A tiny space rock is due to scrape past Earth today in what will be the closest asteroid approach in quite a while, NASA has announced.
Today's celestial visitor is a near-Earth asteroid known as 2019 WJ4. The object doesn't boast hefty proportions, as data from NASA's Center for Near-Earth Object Studies (CNEOS) only places it within a size range of between 18.3 feet and 42.6 feet in diameter. At the lower end of that size estimate, the asteroid is no bigger than an average-sized car. At the upper end of NASA's size estimate, the rock is still 1.5 times smaller than the famous Chelyabinsk meteor that penetrated Earth's atmosphere in 2013, exploding in the sky over Russia.
While it may not be the largest rock to traipse through our cosmic neighborhood in recent weeks -- the rock doesn't hold a candle to the huge 632-foot asteroid that shot past Earth yesterday from 2.3 million miles away -- what it lacks in size, it more than makes up for in speed. The rock is hurtling through the void of space at breakneck speeds and is expected to approach Earth at a velocity of a little over 41,200 mph. As an added bonus, the asteroid will venture extremely close to the planet's surface, flying even closer than the moon.
The swift asteroid will buzz the planet in the afternoon, reaching its closest point to Earth at 3:05 p.m. ET. As it swoops in for its close -- but perfectly safe -- flyby of Earth, 2019 WJ4 will come within 195,300 miles of the terrestrial surface. By comparison, the moon sits at an average distance of 238,900 miles from our planet. To put that into perspective, the rock will pass at 0.85 times the distance to the moon.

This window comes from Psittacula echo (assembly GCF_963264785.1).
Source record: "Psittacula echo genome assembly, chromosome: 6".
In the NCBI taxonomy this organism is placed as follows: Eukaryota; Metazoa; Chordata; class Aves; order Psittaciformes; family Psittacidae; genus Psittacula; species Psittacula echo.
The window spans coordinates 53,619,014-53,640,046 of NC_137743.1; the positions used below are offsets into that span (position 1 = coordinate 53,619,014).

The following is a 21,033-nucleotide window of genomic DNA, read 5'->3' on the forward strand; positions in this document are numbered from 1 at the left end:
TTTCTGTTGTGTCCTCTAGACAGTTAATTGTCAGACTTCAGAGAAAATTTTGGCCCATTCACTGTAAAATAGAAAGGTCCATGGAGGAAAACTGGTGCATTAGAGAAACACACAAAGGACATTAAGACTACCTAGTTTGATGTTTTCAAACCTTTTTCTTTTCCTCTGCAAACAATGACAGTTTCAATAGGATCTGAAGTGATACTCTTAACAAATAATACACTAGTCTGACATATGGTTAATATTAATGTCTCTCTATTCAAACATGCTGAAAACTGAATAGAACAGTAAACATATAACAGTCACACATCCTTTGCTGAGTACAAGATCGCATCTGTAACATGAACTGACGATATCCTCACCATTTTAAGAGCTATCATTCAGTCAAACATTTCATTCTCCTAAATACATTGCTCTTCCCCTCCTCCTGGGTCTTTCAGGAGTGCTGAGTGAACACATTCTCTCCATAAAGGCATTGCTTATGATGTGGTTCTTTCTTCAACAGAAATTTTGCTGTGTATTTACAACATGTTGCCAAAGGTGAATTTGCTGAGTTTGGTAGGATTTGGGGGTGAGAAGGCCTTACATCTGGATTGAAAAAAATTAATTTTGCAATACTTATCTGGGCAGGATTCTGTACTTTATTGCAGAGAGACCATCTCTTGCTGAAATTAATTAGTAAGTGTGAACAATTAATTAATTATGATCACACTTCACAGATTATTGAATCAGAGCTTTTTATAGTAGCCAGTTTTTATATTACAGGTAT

The last time that an asteroid crept in closer to Earth was at the beginning of the month, on November 2. At the time, a similarly-sized space rock zoomed past our planet from just 65,100 miles away -- or 0.28 times the lunar distance.
Less than three hours after its close brush with Earth, asteroid 2019 WJ4 will swing by the moon for another close encounter. The rock will skim the moon from as little as 37,200 miles away, barreling past the lunar surface at more than 43,200 mph.
Just like yesterday's much larger celestial visitor, 2019 WJ4 is part of a recently discovered group of near-Earth asteroids that have only been on NASA's radar for a few days. The rock was first spotted a mere four days ago, on November 26. According to a recent report from NASA's Jet Propulsion Laboratory (JPL), the object circles the sun once every 1,187 days, or 3.25 years, and is classified as an Apollo-type asteroid -- a class of space rocks that can not only approach Earth, but also intersect the planet's orbit.
Today's close encounter with Earth will be the first time that asteroid 2019 WJ4 passes through our corner of space. The rock is not expected to make a return trip for the foreseeable future. The asteroid will make a close pass by Jupiter in 2021, as it treks the outer solar system in its journey around the sun.